The Information: A History, A Theory, A Flood by James Gleick

In The Information, James Gleick surveys the impact of information, and information revolutions, throughout human history providing a sobering perspective on today’s “big data” revolution. Covering talking drums, and Morse code, to the human genome, and Wikipedia, he shows the evolution of ‘information’ from ideas of language and communication through to the stuff of life itself.

The story starts with the invention of pictograms – James Gleick says that this was 30 thousand years ago, although recent discoveries in Indonesia provide evidence that this happened much longer ago (even 60 thousand years or more). Picto-graphics developed into ideo-graphics (showing ideas) and eventually logo-graphics (writing the word).

James Gleick discusses the differences between written languages based on symbols and those based on words, describing the latin alphabet as the most reductive and subversive of scripts and Chinese as rich and complex with the largest set of symbols that have meaning individually and can create new meanings when combined with one another. In an interesting aside, a Chinese contemporary of Aristotle called Gonsung Long seems to have anticipated ideas from semiotics and science of signs, and George Magritte’s work “Ceci n’est pas un pipe” (in Gonsung’s case, a horse is not a horse).

He moves on to the development of dictionaries that revolutionized the way that the information of language was perceived – the first edition of the Oxford English Dictionary had 414,825 entries! James Gleick follows with a discussion of Charles Babbage and the development of computers, telegraphs and mathematical logic. I was struck by a quote claiming that the telegraph had “eliminated distance and time”. Morse code was developed as a useful tool, much in the same way as others argue all languages are simply cultural tools to solve local problems.

The book makes clear that much of the current information explosion goes back to the growth of the telecommunications industry and, in particular, the (often very speculative) research and development program of Bell Labs in the first half of the twentieth century.  It was there that ‘information theory’ was fully developed, with Claude Shannon and Alan Turing (the subject of the new film The Imitation Game starring Benedict Cumberbatch) key figures. Intriguingly, Shannon and Turing used to meet daily when Turing spent time at Bell Labs, although they were both working on secret projects (on ciphers and encryption) and were not supposed to discuss their work.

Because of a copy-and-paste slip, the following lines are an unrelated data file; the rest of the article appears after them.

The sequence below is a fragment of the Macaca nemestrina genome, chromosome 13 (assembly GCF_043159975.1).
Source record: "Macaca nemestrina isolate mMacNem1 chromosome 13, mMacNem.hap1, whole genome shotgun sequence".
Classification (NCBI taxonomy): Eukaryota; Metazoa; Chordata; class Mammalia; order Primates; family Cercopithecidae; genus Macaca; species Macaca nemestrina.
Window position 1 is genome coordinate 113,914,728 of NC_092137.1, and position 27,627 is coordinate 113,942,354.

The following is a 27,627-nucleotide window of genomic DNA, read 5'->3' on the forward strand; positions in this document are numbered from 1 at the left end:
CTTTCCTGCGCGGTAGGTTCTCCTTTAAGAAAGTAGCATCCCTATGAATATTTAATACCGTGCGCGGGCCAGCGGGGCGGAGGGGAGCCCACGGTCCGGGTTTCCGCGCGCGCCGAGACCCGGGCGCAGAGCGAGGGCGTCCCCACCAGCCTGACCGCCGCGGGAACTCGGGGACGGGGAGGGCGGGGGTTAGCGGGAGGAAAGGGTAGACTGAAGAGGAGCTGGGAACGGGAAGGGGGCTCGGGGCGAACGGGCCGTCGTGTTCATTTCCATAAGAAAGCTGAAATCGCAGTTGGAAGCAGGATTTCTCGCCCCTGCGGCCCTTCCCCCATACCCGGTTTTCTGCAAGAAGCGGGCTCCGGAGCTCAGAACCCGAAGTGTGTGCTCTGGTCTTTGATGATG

These developments had much in common with ideas in linguistics, and there is a fascinating discussion of the relationship between information and redundancy. James Gleick explains how redundancy in normal language actually helps understanding – put another way, most communication can be made more efficient, but at the cost of accuracy of interpretation.

Shannon estimated that around 50% of most spoken language was redundant (that is, you could remove half of the information and still be understood – the brain can extrapolate and interpolate where information is missing). However, this assumes that there is no ‘noise’ intervening between the original signal and the receiver of the signal. Shannon is famous for developing ideas of signal to noise, and for the use of the word ‘bit’ to describe a single piece of information.

The concept of entropy looms big in The Information, both as a way of describing information that has order or disorder, and as a link between the focus of science on understanding energy and its gradual shift to the focus of science (including life sciences) on understanding information. James Gleick quotes Richard Dawkins, “What lies at the heart of every living thing is not a fire, not warm breath, not a ‘spark of life’. It is information, words, instructions.”

From genes, James Gleick (like Richard Dawkins) moves to memes and the transmission of ideas. In the final parts of the book, he discusses issues of ‘infobesity’ or ‘information overload’, or what David Foster Wallace called Total Noise (“the tsunami of available fact, context and perspective”) that he described as a drowning man. He finishes by asking if the problem of information is a problem of source or target. In the words of Bertolt Brecht, “A man how has something to say and no listeners is bad off. Even worse off are listeners who can’t find anyone with something to say to them.”

The Information is a great read for anyone who wants to understand the role of information and communication in human society. Above all, it shows that every age has been disrupted by information revolutions, and the twenty first centure is no different.

Review for Asia Research by Neil Gains, TapestryWorks